US says no sign three downed aerial objects were Chinese or spying
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The United States so far has no evidence that three unidentified aerial objects shot down this month were connected to China or any foreign spying program, the White House said Tuesday.
US authorities "thus far haven't seen any indication or anything that points specifically to the idea that these three objects were part of the PRC's spy balloon program or that they were definitely involved in external intelligence collection efforts," National Security Council spokesman John Kirby told reporters, using the Chinese state's official acronym.
Kirby said the three objects -- two shot down over the United States and one over Canada -- "could be balloons that were simply tied to commercial or research entities and therefore benign."
That "could emerge as a leading explanation here," he said.
However, Kirby stressed that China is running a "well funded, deliberate program" to use high-altitude, hard-to-detect balloons for spying on the United States and other countries.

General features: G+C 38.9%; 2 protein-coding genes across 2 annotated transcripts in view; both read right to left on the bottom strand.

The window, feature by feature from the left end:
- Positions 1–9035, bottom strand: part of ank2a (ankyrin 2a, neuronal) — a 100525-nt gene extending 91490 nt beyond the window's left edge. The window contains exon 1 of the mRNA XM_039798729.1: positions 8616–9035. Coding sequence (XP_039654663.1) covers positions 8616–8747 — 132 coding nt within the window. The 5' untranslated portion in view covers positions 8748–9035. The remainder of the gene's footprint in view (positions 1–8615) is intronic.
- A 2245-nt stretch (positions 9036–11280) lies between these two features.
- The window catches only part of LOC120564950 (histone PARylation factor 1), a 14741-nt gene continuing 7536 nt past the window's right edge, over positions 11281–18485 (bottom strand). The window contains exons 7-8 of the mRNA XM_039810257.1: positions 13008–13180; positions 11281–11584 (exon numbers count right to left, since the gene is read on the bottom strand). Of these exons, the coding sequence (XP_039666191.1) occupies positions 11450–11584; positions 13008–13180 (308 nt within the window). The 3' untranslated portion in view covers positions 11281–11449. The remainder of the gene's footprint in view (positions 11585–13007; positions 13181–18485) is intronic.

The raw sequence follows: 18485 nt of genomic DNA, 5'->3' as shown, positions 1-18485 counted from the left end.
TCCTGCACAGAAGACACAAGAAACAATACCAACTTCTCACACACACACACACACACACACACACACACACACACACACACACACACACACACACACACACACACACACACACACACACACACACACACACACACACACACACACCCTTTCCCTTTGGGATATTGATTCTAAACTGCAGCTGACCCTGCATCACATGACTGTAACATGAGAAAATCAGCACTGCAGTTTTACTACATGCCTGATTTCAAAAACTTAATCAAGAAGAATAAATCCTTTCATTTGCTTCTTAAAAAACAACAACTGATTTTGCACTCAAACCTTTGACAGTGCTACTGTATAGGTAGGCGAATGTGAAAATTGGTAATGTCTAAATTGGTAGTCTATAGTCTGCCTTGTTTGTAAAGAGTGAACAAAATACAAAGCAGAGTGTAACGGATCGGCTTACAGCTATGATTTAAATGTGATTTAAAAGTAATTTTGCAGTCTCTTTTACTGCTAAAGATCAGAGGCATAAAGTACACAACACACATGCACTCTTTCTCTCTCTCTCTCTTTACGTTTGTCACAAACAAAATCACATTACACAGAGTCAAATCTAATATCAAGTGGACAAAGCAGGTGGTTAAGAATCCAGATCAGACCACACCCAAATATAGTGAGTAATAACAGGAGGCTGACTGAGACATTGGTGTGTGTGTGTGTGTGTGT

Such a balloon, according to American officials, was shot down on February 4 over the US East Coast -- an incident that triggered a heightened alert, leading to the precautionary shooting down of the subsequent three unidentified objects.
Beijing denies it uses spy balloons and says the huge craft shot down off the coast was for weather research.
According to the Pentagon and the White House, getting to the bottom of the three mystery objects is made harder by the difficult conditions for teams sent to find the debris.
Citing "pretty tough" weather and geographical conditions in all three cases, Kirby said "we're recognizing that it could be some time before we locate and recover the debris."
"We haven't found them yet," he said.